As a hobby, I design stationery. Invitations are my thing, and I've made some really awesome ones in the past (if I do say so myself), particularly for Halloween, since Mr. Farce and I have a Halloween Bash every year. I've toyed with the idea of making it a hobbyist/side business, but never bit the bullet. It seems like I'd probably have a nervous breakdown if I had a particularly dickish customer. (Really, I'm not suited for employment with humans, but I digress.) Moreover, graphic design is a part of my (absurd amalgamation of a) job. It is something I do indeed get paid for.
So anyway, a few months ago, the wife of one of Mr. Farce's friends - we'll call her Amanda - asked me to help her with the invitations for her eldest's Cinderella-themed third birthday. (As a non-parent, I'm legitimately terrified of the Mommy Wars and the one-ups-manship that comes along with kid parties these days, but whatever.) I agreed, as she was juggling a lot of things, and was then just starting to try to get her party-planning (read: Pinterest-plagiarism) business off the ground.
The process was fun from a design perspective, I'd never done a child-centric thing before, save my SIL's baby shower invites. Now, Amanda micro-managed the shit out of me, hounded me on deadlines (I have a full-time job and was doing this for free), and asked for ABSURDLY persnickety changes throughout the process. At any rate, I ended up creating a piece I was really proud of and she liked. I'm 99% that the three-year-olds gave zero fucks, as three-year-olds are wont to do.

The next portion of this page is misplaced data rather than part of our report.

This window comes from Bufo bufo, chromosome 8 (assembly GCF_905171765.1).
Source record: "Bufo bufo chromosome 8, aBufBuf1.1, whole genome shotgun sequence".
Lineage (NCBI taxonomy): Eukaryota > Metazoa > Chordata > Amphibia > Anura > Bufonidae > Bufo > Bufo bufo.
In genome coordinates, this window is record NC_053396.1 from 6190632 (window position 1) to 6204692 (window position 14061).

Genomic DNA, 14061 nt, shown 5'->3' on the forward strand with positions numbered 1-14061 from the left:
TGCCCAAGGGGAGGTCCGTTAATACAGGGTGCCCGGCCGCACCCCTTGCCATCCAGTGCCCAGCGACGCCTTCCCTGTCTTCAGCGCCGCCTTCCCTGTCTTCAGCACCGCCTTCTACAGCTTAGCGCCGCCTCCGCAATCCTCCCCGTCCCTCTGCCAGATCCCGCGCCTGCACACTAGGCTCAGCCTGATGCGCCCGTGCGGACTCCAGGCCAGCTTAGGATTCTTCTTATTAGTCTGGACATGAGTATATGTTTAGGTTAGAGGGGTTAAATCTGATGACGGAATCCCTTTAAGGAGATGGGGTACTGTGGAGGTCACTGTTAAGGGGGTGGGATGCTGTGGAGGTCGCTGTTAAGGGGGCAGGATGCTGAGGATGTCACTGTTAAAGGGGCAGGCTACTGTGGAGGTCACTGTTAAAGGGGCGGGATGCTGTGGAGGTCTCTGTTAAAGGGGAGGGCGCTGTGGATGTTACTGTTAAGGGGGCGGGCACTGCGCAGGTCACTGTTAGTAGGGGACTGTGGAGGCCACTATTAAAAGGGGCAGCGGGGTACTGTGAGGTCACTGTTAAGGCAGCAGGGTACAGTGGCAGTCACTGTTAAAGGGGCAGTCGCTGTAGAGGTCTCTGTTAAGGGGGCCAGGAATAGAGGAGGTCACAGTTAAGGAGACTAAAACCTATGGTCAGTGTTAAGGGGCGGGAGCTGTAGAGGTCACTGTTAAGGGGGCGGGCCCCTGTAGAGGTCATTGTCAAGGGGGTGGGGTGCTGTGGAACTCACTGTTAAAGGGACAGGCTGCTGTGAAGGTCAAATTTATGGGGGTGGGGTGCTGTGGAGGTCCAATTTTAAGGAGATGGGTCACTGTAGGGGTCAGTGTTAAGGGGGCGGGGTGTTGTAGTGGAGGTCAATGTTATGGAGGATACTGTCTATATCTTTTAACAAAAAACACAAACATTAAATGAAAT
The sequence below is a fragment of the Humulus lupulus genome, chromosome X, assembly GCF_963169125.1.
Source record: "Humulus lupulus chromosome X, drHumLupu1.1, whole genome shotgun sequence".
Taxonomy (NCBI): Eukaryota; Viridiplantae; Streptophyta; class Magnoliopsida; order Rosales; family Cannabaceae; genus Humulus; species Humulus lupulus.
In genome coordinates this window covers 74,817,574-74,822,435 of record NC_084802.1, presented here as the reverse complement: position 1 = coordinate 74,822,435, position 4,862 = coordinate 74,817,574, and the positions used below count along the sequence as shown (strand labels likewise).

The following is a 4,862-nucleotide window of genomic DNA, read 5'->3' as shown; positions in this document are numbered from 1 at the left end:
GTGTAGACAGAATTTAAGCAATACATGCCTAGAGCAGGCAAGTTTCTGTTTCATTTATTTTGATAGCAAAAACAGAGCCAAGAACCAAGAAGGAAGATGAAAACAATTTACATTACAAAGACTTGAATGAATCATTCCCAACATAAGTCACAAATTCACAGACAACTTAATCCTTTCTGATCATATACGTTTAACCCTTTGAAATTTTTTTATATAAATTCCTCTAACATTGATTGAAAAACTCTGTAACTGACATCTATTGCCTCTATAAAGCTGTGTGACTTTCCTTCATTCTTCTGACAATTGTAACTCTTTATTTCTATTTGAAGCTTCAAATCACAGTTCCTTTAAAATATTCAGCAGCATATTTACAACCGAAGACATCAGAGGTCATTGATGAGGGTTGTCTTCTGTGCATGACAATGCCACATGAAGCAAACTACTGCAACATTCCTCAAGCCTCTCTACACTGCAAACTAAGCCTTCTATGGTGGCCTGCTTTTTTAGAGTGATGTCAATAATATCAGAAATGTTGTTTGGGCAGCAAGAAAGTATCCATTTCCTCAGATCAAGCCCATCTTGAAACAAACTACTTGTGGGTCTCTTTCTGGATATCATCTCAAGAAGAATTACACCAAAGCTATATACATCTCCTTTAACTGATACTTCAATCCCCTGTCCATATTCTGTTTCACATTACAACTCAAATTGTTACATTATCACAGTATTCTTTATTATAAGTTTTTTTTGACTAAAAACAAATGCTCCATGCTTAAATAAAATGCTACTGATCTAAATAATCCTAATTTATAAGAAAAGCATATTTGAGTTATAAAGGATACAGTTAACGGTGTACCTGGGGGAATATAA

So this morning, I'm perusing her business's website and find that her party theme was featured in a party planning industry magazine. As was my invitation. Not only did she not give me the heads up that my work was published out in the universe - or on her blog/site for that matter, but credit for the design was listed as "a friend," not even "A Farce to be Reckoned With." Had I known, I would have thrown together an LLC or something for promotional purposes. But beyond that, I feel like it's her way of not actually giving credit where credit is due. She never once thanked me for the invites, never mentioned that I had created them, and never acknowledged the hours of time dicking around in Adobe that it took to create. And she is fully aware of how long those things take, she used to work in publishing/advertising.
Mr. Farce's friends are good guys. They are thick as thieves. Their wives have never been particularly welcoming to me, and I find them shallow and materialistic as a whole, but I always thought they'd be nice and courteous and gracious. Amanda is their ring leader, and at age 30, I thought I was well beyond the Mean Girling shit that consumed my teenage years, but now I feel like I've been used professionally and that I cannot make a thing about it because no one else would really understand.
Has anyone else navigated anything like this? What did you do? Should I stand up for myself and risk threatening Mr. Farce's relationship with Amanda's husband?